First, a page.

• I personally think it is good practice to state level of knowledge in the question (preferably at the end of the question, because it otherwise clutters the questions page with information that is not directly related to the question).
  • Questions must be specific and not too broad. Try to minimize code or hardware to the bare minimum to reproduce an issue. Nobody is going to analyse a page full of code or an huge circuit diagram where only a small function or subsystem is really of importance. Also many problems solve themselves by just minimizing it to reproduce the issue.
  • Explain what is done so far. Show some research has been done.
  • Include a diagram whenever possible. Most of us have an aversion for wiring diagrams because they quickly get extremely hard to analyze.
  • Explain what actually happens.
  • Explain what you expect to happen.
  • Explain what has been tried to solve it.

Good questions generally get good answers, no matter who asked them. Poor questions generally get poor answer, no matter who asked them.

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    \$\begingroup\$ +1. [I could add one more to the list.] Keep participating after posting the question. Clarifying questions, questions for more information or context will be asked in the comments within an hour after the original question is posted. Providing additional information improves the quality and speed of the answer. \$\endgroup\$ – Nick Alexeev Mar 3 '14 at 19:57
  • \$\begingroup\$ +1 for the first paragraph. Going as far as to have an adult adviser vet/pre-screen the students initial questions prior to posting may be beneficial as well to avoid making a bad first impression. From personal experience, when my then 8th (9th?) grade younger brother was given contact information from a local college professor as a potential adviser/mentor for a regional science fair competition, I had to provide a moderate amount of input to get his initial email to a level that wouldn't result in him looking like he didn't know what he was doing. \$\endgroup\$ – Dan Neely Mar 10 '14 at 20:04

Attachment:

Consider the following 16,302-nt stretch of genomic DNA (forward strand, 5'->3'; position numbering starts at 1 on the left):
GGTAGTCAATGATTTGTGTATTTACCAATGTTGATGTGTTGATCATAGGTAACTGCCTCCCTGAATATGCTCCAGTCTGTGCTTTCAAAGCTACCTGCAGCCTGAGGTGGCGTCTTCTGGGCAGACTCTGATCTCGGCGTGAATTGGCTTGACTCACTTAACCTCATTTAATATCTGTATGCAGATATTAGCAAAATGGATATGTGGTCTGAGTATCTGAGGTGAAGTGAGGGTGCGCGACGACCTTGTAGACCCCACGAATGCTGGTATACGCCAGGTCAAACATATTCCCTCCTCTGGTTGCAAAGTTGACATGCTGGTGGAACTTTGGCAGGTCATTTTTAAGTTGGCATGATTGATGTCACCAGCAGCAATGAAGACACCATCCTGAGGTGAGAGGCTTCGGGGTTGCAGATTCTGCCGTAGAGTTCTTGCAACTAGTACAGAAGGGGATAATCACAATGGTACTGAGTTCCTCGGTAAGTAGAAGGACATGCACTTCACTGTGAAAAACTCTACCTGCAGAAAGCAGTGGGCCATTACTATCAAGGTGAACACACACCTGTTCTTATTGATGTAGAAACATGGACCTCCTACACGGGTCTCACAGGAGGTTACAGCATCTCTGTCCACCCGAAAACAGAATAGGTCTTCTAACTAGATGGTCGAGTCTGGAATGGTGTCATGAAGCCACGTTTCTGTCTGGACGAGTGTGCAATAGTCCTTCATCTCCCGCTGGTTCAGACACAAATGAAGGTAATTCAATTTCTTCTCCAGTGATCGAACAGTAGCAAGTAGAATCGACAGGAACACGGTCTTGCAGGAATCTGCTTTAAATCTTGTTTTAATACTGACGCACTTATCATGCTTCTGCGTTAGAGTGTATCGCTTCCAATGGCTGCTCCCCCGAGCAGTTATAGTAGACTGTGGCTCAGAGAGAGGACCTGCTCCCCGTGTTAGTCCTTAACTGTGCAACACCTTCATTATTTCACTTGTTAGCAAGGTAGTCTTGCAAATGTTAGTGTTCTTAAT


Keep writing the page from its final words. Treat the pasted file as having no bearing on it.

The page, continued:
• \$\begingroup\$ Excellent pointers. Thank you. Merely to clarify (reassure, perhaps): almost all of the students participate in a non-credit, extra curricular capacity. Additionally, they are more or less forbidden from asking someone else — including this community — to do their work for them. But it's definitely a legitimate concern. \$\endgroup\$ – msanford Mar 27 '14 at 19:45
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What jippie said, plus have them fill out their profile properly. Each individual should have his own profile. Don't fill in silly cutesy stuff, put the real info there. Age is particularly important. A high school student is going to get more slack than a professional adult, but you want to come accross as serious about the question and serious about learning electronics. Flippant and cutesy stuff in a profile says "I'm not taking this seriously", which decreases the chance of getting serious answers.